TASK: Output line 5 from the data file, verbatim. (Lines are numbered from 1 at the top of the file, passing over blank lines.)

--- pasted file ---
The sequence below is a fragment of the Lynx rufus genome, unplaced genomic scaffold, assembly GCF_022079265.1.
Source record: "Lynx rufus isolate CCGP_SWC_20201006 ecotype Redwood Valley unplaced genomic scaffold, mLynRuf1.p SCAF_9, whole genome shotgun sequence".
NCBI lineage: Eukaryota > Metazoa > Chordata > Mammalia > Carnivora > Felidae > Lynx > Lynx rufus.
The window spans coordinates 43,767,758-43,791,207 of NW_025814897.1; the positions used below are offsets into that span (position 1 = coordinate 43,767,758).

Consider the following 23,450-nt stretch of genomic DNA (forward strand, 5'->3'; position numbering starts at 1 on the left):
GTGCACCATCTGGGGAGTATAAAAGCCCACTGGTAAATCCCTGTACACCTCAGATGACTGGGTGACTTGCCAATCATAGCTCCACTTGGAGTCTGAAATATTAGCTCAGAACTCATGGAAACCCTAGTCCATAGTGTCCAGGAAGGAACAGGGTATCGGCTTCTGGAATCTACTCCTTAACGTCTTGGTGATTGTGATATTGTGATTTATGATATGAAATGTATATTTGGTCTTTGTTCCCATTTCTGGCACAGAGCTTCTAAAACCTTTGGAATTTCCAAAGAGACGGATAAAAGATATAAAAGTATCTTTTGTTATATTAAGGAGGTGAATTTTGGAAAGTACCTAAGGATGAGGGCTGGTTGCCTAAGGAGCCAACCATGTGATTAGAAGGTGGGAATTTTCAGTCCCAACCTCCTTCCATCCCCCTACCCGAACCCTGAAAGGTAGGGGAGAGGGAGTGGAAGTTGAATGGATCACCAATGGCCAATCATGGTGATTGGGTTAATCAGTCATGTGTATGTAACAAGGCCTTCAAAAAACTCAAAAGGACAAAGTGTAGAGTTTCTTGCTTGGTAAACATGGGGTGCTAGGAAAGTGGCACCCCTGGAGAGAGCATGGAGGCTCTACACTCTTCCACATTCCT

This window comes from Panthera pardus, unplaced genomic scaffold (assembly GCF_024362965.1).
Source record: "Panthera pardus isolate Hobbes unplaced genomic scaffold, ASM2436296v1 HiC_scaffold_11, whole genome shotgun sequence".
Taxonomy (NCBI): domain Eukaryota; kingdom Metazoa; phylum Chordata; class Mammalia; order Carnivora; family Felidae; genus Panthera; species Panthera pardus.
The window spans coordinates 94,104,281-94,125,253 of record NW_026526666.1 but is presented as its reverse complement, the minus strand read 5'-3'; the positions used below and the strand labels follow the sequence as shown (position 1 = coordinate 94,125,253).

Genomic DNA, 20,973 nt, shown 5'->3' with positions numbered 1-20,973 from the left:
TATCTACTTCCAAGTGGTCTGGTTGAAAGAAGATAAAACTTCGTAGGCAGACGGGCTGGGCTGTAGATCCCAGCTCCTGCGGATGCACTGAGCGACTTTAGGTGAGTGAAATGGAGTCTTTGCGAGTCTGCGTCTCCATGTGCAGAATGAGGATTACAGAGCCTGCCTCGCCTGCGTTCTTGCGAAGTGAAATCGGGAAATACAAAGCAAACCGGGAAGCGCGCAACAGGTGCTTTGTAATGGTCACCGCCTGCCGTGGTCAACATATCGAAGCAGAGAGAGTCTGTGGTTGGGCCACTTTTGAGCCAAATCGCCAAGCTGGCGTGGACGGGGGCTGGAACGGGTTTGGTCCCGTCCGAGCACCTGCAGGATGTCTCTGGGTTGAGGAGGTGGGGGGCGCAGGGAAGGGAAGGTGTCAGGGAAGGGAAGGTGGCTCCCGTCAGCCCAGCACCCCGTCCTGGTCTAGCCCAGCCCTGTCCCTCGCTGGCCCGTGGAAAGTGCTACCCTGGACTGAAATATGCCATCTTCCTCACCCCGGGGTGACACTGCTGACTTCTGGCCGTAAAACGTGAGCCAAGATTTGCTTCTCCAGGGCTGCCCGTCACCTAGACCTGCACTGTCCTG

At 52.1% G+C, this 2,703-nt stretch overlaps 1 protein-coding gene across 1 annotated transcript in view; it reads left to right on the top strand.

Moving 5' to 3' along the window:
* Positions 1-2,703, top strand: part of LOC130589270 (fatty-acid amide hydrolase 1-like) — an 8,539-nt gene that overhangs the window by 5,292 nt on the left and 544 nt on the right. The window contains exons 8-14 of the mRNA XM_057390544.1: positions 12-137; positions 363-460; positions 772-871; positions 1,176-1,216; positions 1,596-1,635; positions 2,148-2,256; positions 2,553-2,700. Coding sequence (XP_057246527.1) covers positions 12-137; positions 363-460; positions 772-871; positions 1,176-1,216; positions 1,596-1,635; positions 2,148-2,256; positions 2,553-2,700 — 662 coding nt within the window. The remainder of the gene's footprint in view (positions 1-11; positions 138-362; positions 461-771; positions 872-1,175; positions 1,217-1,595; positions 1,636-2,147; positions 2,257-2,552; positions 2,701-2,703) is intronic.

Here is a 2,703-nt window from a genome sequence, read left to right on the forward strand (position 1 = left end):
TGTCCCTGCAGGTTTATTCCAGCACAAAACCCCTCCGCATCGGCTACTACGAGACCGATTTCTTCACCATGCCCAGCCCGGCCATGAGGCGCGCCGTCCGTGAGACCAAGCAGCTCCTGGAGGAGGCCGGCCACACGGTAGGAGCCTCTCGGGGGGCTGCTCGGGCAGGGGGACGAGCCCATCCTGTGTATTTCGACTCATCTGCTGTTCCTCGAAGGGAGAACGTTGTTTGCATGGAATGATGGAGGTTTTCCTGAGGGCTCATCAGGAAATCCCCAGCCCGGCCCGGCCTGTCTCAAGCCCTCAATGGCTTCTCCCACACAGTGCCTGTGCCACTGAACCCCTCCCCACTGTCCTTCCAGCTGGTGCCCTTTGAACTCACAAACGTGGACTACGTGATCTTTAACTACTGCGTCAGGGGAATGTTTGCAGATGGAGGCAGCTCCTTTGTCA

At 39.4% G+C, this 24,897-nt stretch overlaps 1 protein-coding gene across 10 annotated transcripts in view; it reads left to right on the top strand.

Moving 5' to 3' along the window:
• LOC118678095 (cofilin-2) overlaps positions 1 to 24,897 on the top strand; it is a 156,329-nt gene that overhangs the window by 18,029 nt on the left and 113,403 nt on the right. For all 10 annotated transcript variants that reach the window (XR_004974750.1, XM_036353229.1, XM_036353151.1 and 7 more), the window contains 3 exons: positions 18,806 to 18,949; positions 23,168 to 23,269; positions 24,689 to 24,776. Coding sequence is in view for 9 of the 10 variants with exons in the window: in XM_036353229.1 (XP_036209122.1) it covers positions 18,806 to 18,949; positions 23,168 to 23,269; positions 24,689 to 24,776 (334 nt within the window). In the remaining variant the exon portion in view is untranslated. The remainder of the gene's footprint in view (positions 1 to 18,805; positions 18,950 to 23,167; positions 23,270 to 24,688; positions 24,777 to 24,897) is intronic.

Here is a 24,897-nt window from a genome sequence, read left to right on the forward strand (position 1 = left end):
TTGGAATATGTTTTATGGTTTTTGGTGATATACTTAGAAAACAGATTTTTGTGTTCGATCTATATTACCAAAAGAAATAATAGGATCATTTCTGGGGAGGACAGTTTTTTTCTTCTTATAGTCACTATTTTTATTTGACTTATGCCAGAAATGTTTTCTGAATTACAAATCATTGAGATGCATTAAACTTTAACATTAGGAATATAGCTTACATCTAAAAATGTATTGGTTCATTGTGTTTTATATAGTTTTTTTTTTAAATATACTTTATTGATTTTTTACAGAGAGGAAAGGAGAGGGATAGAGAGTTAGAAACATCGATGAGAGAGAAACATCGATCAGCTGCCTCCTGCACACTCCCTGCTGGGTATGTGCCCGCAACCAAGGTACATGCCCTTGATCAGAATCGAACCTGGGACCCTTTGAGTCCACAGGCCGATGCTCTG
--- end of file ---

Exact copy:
Consider the following 23,450-nt stretch of genomic DNA (forward strand, 5'->3'; position numbering starts at 1 on the left):